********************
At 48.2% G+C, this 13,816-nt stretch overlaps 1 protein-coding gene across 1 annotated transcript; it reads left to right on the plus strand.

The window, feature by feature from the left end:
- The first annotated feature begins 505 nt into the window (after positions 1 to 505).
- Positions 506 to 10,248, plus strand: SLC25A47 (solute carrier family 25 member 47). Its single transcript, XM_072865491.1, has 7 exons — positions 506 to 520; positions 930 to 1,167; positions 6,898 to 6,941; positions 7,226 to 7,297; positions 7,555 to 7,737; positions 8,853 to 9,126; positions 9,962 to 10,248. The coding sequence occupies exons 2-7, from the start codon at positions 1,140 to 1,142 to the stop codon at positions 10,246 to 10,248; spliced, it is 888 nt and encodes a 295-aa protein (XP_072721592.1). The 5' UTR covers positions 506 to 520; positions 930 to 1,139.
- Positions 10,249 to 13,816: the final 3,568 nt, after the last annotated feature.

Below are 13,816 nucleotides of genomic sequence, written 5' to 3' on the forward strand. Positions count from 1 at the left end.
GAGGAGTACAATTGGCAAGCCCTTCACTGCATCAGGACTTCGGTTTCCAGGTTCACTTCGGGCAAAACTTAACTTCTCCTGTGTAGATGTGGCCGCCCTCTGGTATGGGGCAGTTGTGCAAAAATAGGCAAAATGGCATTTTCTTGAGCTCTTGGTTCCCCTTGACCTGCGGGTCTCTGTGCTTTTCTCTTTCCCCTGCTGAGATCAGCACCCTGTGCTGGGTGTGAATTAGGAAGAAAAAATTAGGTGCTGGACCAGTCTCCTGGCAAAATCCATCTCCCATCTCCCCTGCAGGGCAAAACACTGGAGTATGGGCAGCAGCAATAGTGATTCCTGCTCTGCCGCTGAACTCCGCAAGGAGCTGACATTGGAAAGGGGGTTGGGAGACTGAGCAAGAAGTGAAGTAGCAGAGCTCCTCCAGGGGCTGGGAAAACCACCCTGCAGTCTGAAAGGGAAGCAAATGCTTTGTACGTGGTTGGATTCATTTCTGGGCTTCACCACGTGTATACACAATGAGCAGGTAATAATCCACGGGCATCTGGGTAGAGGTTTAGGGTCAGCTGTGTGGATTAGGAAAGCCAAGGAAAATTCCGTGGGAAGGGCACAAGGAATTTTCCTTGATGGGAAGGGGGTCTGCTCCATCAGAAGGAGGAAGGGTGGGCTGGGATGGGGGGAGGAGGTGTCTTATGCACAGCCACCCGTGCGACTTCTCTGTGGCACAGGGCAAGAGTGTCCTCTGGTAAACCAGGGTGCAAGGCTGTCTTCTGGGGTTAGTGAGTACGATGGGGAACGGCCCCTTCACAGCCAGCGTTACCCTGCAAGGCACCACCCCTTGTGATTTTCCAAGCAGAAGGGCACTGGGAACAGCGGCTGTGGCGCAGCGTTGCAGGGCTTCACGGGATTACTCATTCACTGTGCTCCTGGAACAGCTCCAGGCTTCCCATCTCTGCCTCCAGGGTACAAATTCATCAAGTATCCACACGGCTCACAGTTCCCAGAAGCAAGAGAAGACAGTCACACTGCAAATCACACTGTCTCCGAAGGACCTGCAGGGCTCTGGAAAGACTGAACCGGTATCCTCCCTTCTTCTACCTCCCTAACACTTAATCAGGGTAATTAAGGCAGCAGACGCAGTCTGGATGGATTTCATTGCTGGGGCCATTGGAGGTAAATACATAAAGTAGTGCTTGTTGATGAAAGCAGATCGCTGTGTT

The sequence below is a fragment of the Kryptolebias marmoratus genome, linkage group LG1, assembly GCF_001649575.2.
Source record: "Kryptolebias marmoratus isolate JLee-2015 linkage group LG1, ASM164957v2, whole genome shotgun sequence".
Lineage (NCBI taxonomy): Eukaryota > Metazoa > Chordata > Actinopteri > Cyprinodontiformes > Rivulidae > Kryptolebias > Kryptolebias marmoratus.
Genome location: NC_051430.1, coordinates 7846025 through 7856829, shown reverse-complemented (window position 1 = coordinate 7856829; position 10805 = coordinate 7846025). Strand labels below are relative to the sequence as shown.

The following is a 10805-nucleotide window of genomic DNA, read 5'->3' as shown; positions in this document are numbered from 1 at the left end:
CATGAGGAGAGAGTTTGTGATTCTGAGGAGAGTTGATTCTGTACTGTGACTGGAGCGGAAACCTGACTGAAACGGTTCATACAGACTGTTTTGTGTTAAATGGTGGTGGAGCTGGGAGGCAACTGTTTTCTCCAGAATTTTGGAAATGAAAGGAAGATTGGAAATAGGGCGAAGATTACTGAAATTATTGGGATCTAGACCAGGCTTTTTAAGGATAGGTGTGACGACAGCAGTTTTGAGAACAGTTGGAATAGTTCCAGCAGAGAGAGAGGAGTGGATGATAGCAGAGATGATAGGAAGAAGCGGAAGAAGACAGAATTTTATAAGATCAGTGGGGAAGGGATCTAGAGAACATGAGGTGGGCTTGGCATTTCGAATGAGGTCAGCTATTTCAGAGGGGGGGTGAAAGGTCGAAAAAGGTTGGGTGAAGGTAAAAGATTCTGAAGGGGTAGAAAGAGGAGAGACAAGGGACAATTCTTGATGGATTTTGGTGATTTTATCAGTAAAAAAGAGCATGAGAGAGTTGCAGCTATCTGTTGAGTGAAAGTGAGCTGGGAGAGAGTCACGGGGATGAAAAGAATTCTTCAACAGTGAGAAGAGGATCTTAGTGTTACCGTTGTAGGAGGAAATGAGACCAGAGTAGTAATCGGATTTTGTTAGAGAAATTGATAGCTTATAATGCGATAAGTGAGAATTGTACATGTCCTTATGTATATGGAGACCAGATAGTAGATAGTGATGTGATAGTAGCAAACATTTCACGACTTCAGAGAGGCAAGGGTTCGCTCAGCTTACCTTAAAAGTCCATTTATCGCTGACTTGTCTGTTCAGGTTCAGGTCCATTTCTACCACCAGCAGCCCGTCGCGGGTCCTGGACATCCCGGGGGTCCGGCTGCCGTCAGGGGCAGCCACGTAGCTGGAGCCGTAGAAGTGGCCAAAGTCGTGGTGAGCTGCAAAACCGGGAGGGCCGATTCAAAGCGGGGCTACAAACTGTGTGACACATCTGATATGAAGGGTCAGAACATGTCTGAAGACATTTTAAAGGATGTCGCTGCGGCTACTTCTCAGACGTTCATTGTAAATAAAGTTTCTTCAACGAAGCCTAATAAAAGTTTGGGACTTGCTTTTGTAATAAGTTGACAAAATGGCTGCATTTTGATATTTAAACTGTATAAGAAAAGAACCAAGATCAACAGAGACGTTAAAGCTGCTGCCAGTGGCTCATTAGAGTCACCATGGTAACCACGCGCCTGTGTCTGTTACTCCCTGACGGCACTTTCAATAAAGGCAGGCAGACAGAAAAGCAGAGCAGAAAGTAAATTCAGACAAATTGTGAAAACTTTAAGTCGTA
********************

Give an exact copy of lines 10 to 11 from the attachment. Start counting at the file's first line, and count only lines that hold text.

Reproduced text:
Lineage (NCBI taxonomy): Eukaryota > Metazoa > Chordata > Actinopteri > Cyprinodontiformes > Rivulidae > Kryptolebias > Kryptolebias marmoratus.
Genome location: NC_051430.1, coordinates 7846025 through 7856829, shown reverse-complemented (window position 1 = coordinate 7856829; position 10805 = coordinate 7846025). Strand labels below are relative to the sequence as shown.